Analysing terrain data
The exposure grade does not take into account objective hazards (stone fall, seracs…) but only the consequences of the skier falling.
Low Exposure (E1): Exposure is limited to that of the slope itself. Getting hurt is still likely if the slope is steep and/or the snow is hard.
Medium Exposure (E2): As well as the slope itself, there are some obstacles (such as rock outcrops) which could aggravate injury.
High Exposure (E3): In case of a fall, death is highly likely.
Extreme Exposure (E4): In case of a fall, the skier faces certain death.
From Rio Gere, take the first chairflit to Rifugio Son Forca.
Now put the skins on and traverse under the big avalanche barrier to the right on steep and exposed terrain.
Keep traversing across the ridge line until you get to the bottom of the south-east couloir.
Put your skis on your backpack and follow the line to the top (Tip: you must only climb this couloir when the snow pack is consolidated and hard as you don't want to break trail on a deep trench and get exhausted before you’ve even begun to ski down).
The couloir you'll ski down on the north side is very steep but it's not too narrow and usually has very good snow.
Ski down the couloir and at the exit you will join the classic tour up to the Forcella del Cristallo - you will see the pass located on your right once you exit the couloir.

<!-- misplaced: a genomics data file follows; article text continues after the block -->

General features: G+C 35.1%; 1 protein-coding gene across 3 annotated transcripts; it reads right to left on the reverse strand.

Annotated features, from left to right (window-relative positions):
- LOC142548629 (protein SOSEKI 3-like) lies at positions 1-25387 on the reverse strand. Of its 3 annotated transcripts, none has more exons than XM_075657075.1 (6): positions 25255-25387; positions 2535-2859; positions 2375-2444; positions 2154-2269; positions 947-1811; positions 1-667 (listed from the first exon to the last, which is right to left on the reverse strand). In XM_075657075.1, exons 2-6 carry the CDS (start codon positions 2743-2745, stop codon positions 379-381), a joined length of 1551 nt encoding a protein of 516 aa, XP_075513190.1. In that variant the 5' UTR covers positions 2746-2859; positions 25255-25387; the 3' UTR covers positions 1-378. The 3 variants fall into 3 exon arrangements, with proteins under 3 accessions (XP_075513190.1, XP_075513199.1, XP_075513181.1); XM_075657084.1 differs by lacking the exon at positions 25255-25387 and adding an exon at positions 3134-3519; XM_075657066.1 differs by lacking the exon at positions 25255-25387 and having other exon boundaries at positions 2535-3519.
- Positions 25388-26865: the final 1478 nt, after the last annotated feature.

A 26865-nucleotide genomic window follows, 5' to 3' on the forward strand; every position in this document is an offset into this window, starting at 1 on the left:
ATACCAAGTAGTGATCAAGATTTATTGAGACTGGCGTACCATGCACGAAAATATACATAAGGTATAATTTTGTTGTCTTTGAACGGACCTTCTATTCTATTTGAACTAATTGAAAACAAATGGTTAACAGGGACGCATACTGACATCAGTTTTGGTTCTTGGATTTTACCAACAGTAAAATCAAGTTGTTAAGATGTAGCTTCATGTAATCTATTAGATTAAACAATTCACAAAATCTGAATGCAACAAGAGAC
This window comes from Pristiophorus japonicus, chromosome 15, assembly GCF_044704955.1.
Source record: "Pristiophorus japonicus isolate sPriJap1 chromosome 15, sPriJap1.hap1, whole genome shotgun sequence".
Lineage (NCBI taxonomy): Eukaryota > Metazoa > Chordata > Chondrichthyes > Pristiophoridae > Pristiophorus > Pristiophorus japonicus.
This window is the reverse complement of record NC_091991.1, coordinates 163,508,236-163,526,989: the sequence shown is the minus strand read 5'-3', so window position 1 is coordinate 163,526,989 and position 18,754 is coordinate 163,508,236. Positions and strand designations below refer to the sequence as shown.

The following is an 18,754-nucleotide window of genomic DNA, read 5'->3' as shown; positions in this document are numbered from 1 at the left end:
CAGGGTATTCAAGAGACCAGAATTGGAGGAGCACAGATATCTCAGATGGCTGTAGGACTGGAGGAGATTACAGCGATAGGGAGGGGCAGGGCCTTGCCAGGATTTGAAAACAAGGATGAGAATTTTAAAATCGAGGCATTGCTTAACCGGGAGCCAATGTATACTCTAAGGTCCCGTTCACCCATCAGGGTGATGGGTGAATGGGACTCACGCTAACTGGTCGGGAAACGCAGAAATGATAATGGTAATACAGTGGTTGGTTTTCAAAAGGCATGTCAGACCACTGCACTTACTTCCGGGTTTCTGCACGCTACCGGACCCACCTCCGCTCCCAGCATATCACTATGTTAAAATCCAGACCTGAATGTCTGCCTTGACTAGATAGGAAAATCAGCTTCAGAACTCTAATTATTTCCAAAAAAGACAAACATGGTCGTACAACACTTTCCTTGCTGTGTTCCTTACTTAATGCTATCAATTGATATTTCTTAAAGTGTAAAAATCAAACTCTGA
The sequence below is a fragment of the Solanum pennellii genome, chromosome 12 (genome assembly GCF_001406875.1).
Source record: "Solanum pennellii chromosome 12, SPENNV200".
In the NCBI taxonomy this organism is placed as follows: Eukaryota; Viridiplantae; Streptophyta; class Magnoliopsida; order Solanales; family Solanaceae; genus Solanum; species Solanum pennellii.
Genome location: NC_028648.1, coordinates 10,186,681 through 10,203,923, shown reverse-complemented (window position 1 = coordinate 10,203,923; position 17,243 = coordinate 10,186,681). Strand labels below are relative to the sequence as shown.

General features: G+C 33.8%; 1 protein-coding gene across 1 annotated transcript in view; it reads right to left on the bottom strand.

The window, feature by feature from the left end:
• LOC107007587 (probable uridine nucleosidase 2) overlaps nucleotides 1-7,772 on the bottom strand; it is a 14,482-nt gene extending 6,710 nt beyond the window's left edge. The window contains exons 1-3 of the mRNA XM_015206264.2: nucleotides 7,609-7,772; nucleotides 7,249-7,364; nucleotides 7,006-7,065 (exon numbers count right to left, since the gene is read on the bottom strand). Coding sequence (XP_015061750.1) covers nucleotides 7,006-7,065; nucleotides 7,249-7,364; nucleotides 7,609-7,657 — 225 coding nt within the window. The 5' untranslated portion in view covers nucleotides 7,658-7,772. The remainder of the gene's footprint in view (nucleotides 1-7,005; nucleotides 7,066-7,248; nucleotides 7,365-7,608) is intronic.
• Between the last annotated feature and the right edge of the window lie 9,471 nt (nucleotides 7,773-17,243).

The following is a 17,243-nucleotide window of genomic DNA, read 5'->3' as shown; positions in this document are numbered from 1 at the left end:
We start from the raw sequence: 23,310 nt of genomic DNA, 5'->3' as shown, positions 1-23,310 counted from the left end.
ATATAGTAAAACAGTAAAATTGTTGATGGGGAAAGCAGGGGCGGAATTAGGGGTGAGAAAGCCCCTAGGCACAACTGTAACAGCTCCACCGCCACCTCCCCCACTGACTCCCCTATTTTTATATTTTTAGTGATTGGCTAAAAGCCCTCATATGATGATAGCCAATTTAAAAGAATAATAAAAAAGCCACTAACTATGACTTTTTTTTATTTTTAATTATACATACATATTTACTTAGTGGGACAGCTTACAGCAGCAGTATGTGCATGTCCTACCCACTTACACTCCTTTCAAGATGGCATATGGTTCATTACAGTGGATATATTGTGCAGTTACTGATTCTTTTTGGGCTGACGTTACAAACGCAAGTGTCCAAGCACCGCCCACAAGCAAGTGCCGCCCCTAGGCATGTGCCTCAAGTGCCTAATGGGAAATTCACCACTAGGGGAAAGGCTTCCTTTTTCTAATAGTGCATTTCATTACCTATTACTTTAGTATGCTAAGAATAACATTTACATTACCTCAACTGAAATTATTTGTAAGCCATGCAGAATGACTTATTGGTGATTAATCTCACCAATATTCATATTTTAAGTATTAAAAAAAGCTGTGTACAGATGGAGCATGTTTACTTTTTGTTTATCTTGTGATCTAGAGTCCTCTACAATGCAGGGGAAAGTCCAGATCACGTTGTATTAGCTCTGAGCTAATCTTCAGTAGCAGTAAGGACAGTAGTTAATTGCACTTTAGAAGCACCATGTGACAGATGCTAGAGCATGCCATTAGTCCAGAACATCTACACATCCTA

Now, follow the tracks down the valley in order to find the access into a short steep canyon that leads you down to Val Fonda (sometimes you may need to put skis on your backpack).
Ski down the valley keeping to the skier's right (there are usually lots of tracks from ski mountaineers), when it gets narrow you may have to cross the creek once or twice, this depends on the snow coverage.
When the valley evens out, go across a sort of canyon and then follow the cross country ski slope until you reach the Ploner hotel in Carbonin - here you can get a bus ride back to Cortina. It would be useful to have a rope in your backpack (around 30 metres long) just in case.